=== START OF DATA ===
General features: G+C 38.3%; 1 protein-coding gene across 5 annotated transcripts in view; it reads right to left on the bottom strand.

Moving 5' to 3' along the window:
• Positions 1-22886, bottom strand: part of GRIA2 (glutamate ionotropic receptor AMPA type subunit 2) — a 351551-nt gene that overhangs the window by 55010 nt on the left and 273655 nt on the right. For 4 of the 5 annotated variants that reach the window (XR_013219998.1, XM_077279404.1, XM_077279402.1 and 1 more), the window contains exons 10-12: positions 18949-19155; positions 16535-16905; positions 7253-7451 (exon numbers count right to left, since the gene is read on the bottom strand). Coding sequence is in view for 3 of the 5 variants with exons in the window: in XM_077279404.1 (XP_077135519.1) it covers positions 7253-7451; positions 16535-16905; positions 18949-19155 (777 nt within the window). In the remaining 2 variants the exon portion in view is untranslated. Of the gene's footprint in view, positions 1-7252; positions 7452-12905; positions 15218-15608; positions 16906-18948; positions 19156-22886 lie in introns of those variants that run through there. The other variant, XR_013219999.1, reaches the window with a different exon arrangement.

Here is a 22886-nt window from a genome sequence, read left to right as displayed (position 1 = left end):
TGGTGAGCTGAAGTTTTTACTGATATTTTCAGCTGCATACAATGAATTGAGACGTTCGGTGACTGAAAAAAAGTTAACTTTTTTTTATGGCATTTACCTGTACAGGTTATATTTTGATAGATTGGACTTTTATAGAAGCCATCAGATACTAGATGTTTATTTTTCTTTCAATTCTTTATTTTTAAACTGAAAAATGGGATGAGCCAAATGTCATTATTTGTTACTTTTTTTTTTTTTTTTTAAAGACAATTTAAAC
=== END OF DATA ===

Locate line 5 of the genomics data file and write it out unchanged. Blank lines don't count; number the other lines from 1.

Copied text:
TGGTGAGCTGAAGTTTTTACTGATATTTTCAGCTGCATACAATGAATTGAGACGTTCGGTGACTGAAAAAAAGTTAACTTTTTTTTATGGCATTTACCTGTACAGGTTATATTTTGATAGATTGGACTTTTATAGAAGCCATCAGATACTAGATGTTTATTTTTCTTTCAATTCTTTATTTTTAAACTGAAAAATGGGATGAGCCAAATGTCATTATTTGTTACTTTTTTTTTTTTTTTTTAAAGACAATTTAAAC